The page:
Archivio Fratelli Alinari

WW2 Through the Eyes of the Others
by Tatjana Lightbourn

Well known for the historic precedence in the field of photography and communication for images, the Fratelli Alinari Society serves as the oldest company of its kind in the world, dating back 166 years. With such a rich heritage from the mid-1800s to the present day, the archive has collected over 5,000,000 photographs documenting the history of the world, focusing mainly on Italy in specific. In 1998, the online digitalization and cataloguing of Alinari photographs was made accessible and convenient for everyday use. WW2 Through the Eyes of the “Others”, generates the images not often depicted during the conversation of the time. As world dominance became a prominent topic of the time, this exhibit frames a new context of the placement of blacks in the world. With the use of the Alinari archives, a language has been created around the otherness, directly reflecting the early 1900s. As Africans, and African-Americans were directly involved in the aiding of the world during the Second World War, it is important that images portraying such incorporation are shown. The purpose of this exhibit is to showcase the involvement of blacks and various people of African descent in many locations in Europe during WW2. The exposition of WW2 Through the Eyes of the ÔÇťOthers”, is geared towards assimilating a new language for the inclusion of those seen as other, predominantly here in Italy.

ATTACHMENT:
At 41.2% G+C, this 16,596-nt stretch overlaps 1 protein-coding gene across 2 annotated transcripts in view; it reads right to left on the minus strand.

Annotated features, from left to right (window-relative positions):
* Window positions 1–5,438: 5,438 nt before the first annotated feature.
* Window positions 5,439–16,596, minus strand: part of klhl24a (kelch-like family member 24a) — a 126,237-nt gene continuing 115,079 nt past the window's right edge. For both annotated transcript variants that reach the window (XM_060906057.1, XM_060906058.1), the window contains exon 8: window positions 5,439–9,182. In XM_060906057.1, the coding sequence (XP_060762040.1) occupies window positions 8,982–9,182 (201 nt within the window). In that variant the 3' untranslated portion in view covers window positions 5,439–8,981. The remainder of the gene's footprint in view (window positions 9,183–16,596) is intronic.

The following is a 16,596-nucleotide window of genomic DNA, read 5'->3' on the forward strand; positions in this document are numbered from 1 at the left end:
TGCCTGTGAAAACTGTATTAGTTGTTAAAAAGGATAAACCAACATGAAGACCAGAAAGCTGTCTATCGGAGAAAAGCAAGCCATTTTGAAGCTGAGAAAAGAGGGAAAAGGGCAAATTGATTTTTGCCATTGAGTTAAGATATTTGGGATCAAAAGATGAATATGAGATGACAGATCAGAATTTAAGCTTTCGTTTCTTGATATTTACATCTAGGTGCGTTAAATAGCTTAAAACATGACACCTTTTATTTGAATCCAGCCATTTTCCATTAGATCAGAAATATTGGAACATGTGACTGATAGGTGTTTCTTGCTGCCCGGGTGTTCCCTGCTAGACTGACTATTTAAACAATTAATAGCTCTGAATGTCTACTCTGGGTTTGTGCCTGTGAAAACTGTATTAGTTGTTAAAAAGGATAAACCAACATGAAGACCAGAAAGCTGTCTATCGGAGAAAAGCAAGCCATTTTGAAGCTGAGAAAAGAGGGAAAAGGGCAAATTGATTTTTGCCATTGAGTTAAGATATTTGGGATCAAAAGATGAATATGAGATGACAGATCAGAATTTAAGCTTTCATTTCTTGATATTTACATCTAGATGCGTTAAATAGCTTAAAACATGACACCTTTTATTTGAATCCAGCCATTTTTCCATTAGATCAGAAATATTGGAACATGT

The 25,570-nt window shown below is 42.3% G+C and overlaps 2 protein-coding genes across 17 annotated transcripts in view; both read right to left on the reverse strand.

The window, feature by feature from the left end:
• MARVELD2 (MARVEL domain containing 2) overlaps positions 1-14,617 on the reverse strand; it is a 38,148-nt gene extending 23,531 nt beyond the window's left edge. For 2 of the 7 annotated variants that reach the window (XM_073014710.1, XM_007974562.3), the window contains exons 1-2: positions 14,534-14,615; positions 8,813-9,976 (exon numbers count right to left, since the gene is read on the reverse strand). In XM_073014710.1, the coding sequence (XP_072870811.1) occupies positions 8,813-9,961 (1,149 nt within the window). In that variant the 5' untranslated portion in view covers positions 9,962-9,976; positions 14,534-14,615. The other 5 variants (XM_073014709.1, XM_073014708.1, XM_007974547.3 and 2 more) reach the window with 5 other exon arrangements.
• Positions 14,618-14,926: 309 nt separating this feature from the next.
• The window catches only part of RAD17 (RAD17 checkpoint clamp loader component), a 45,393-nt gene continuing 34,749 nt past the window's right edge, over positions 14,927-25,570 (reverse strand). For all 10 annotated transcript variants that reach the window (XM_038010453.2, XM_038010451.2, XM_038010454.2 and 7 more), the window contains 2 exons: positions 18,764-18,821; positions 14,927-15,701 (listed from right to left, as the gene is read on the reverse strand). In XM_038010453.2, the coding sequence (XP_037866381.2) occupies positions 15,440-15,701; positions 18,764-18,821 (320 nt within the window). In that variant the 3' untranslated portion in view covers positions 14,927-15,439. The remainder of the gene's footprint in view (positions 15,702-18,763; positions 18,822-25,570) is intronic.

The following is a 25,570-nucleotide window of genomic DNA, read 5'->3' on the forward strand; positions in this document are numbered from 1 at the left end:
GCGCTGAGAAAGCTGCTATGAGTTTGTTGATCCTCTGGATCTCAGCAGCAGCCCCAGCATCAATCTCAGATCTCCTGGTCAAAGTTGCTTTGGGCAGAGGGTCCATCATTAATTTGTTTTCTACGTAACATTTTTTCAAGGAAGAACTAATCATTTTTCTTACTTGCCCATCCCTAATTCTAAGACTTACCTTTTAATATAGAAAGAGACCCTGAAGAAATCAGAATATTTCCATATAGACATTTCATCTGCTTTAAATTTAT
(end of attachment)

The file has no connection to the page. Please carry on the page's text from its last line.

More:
The internationally recognized Alinari brand is continuously enriching their publications and enhancing their collection. WW2 Through the Eyes of the “Others”, begins a conversation about the past and shows images through a new lens, hoping to mold and reform an inclusive representation for the future. Depicted in these images are Black American soldiers in Vienna, Ascari soldiers fighting under Italian rule and other images expressing the coexistence of both black and white soldiers. The illusion of displacement in certain groups of individuals can be addressed by the use of this compilation of images. This exhibit is a catalyst to bring awareness of the lack of information included in the history books. It is hoped that more images and research will derive from this very uniquely grouped archive.